1. Well said! I remember the last time I visited my FOO for the holidays(about 8 yrs. ago now), there was Drama! One sister took to screaming, walking around the house one room to the next, with a slew of people following her and “calming her down”… I don’t recall what initially upset her exactly, it was my fault of course. But in those moments, my mother had let it slip, how she LOVED the drama, that it was the only time she felt alive inside…in that moment, I realized how opposite we really are, I love peace, harmony, and that was counter to what my FOO were striving for. I didn’t realize till then, how they were creating drama. It really shows how much our world is a reflection of our inner-states. Which was so liberating for me at the time. Thank you for another brilliant post!


    • Thank you for sharing 🙂

      That’s a great insight your mother let slip. Sometimes narcs tell you the truth, and if you can see it for what it is, you can turn it into an aha moment for yourself as you did.

      They need the drama, without it they’re at a loss.

      Peace, harmony, calm, quiet are unnerving to them and stress them out, and the drama seems to relieve the stress for them. It’s weird to think about it, all those times we try to make them feel better, end the drama, calm things down are actually stressing them out even more.

      It’s wonderful to be free of it, and good to remember it from time to time to remind ourselves of what we’re not missing.


  2. Dear Ursula, enjoying your blog. Wow, your last post…goodnight, you were a little child at the time! Have a great new year & much joy in your writing and drawing. Whoops, cookies are done, godda run.


  3. Great post dear Ursula! I wish you lots of good comics and drawings in 2018 and happy Capricorn season (and Saturn there) as well!


  4. Happy New Year! Happy Birthday Month! 😀

    It still amazes me how much your mother is like mine. Every time I think I’m past the surprise, I get surprised again. My mother also didn’t do well socially. She came across as stiff and condescending but really she was scared and intimidated. She was afraid that all those other boys and girls were better than her. The only time I saw her happy and at ease was when she was in England visiting with her siblings. She was much less difficult to deal with too, much less of the drama, Drama, DRAMA. I still don’t understand why she didn’t just move back. There was little to hold her here and at the time her oldest sister (whom she got on well with) needed some help.

    Great drawing – the self-imposed victimhood, the drowning of her sorrows.


    • Thank you muchly!!! 😀

      I’m going to take a shot at a guess – Your mother couldn’t ‘go back’ in the same way that she couldn’t ‘move forward’, because as a narc she was stuck in a rut.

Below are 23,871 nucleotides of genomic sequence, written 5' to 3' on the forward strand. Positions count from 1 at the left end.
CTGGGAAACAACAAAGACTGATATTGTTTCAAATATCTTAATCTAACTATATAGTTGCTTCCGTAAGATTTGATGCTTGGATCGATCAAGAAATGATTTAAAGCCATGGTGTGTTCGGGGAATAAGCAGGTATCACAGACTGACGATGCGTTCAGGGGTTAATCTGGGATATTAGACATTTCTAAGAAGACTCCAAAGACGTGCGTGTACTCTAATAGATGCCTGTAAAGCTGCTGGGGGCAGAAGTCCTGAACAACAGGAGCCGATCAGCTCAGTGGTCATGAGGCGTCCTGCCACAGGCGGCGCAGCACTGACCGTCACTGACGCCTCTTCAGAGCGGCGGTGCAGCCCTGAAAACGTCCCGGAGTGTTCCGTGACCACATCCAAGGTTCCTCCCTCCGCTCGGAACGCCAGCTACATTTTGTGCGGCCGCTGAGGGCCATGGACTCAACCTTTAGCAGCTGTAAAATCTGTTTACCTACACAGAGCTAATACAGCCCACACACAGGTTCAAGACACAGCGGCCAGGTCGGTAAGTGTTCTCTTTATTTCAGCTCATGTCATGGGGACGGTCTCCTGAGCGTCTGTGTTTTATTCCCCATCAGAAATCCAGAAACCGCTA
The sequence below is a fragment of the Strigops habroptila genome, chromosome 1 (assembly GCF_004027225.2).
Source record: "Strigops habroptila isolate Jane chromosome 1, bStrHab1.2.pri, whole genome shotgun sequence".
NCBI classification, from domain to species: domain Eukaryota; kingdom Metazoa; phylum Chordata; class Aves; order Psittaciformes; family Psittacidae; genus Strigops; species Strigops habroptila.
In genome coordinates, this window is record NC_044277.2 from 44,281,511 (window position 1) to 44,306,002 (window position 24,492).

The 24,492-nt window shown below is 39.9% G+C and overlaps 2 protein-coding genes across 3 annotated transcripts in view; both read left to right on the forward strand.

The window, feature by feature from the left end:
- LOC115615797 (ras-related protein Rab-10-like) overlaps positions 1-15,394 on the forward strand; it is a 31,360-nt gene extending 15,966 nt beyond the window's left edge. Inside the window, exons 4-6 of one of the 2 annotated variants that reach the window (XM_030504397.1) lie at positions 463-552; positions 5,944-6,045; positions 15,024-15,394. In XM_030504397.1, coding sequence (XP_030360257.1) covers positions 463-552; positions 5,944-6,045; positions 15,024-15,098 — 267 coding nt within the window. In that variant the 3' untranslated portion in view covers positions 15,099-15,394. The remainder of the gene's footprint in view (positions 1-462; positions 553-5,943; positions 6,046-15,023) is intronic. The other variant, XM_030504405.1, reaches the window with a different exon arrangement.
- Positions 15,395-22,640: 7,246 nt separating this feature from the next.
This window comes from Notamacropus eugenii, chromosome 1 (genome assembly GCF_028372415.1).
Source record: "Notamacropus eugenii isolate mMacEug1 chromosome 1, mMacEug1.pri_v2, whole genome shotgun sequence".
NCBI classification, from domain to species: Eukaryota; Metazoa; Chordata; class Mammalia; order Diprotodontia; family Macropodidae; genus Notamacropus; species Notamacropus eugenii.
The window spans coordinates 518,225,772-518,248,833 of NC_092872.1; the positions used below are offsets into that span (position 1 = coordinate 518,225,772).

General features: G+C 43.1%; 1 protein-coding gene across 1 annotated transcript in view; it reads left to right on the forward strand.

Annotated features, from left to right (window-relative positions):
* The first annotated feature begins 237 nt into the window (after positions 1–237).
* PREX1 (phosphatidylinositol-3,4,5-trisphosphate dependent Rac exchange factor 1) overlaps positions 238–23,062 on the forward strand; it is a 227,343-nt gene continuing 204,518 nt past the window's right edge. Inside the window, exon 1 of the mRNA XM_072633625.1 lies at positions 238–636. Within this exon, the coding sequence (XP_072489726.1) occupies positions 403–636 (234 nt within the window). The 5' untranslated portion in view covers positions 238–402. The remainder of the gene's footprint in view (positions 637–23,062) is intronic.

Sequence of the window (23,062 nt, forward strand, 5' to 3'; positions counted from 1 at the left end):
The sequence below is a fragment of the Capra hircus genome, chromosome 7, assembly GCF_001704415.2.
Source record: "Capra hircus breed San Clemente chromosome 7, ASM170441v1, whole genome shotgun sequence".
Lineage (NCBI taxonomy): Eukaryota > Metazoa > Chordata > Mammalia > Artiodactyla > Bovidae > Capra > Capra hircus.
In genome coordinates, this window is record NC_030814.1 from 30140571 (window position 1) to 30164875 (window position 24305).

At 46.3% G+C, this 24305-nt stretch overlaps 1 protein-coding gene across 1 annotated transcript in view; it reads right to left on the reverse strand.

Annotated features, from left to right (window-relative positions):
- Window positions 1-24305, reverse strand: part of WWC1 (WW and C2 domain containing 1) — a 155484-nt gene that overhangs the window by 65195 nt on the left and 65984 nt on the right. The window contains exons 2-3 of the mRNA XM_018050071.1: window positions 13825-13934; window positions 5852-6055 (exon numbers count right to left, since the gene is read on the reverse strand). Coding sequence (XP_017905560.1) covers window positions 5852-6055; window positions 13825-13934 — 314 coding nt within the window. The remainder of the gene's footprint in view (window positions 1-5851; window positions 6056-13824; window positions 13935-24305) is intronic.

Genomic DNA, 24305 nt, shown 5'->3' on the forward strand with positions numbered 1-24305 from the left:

Chances are that when she met and married your father her family were all “You’re making a big mistake” about marrying a foreigner, moving to a foreign land. And being a narc your mother wanted to prove them wrong, and prove them wrong by showing them how it was not only not a mistake but the best thing ever!

      But also because she was a narc her family’s view that she was making a ‘big mistake’ would have plagued her and played on her mind, influencing how she ended up seeing things.

      When she finally decided that her ‘marrying a foreigner, moving to a foreign land’ wasn’t the nirvana she had hoped it would be, when she decided that it was all a big mistake (because it required that she adapt and work with her new life, new people, new environment, etc… rather than for things to magically and miraculously be wonderful all of the time, and for everyone to adapt to her), she had nowhere to go with that decision.

      She couldn’t go back because that would be admitting defeat, admitting she had made a mistake, crawling back to her family and proving them right. Narc pride is stubborn.

      She couldn’t move forward either because she didn’t want to. It required too much from her.

      So she got stuck in the purgatory limbo which humans are so adept at creating for themselves, and which narcs in particular are super gifted at making and getting stuck in forever, dragging others into it to keep them company in their misery.

      Going back would also have required confronting that ‘England’ wasn’t what she told everyone in Canada that it was. ‘England’ couldn’t have been all that great if she jumped at the chance to get out of there. Problem was that Canada wasn’t all she needed it to be for her either. Because a narc brings themselves wherever they go and that… that’s the real problem. They can never live up to who they want to be and how they want to live, and they can never admit that it’s them and not the places or people around them which is the problem.

      And because they can’t admit that they’re the problem, they can’t access the solution which comes with admitting that. So they’re stuck, no matter where they are and with whom they are.

      ’tis a sad story.


      • Thank you very much for explaining this. I really hadn’t thought of it like that before although your interpretation makes complete (and weirdly logical, from a narcissistic point if view) sense.

        It’s amazing to me how you have to be a Gumby doll to figure these people out. Nothing is straight – it’s all such a manufactured coverup. And you’re right, they do tend to be really stubborn and you can always probably start there to try to get your answers.

        It is a sad story. Our mother’s could have had so much more satisfaction out of life. But then again, they don’t let themselves consider that too much.